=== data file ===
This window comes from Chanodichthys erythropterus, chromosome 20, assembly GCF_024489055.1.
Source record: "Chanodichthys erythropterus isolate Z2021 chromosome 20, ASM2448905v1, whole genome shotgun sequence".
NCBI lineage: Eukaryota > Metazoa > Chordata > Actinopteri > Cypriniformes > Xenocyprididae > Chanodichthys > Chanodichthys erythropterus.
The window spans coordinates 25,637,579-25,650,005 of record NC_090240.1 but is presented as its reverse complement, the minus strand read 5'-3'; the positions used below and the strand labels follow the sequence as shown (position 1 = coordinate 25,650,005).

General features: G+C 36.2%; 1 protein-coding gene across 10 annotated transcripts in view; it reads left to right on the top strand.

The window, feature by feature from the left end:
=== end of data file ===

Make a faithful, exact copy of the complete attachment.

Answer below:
This window comes from Chanodichthys erythropterus, chromosome 20, assembly GCF_024489055.1.
Source record: "Chanodichthys erythropterus isolate Z2021 chromosome 20, ASM2448905v1, whole genome shotgun sequence".
NCBI lineage: Eukaryota > Metazoa > Chordata > Actinopteri > Cypriniformes > Xenocyprididae > Chanodichthys > Chanodichthys erythropterus.
The window spans coordinates 25,637,579-25,650,005 of record NC_090240.1 but is presented as its reverse complement, the minus strand read 5'-3'; the positions used below and the strand labels follow the sequence as shown (position 1 = coordinate 25,650,005).

General features: G+C 36.2%; 1 protein-coding gene across 10 annotated transcripts in view; it reads left to right on the top strand.

The window, feature by feature from the left end: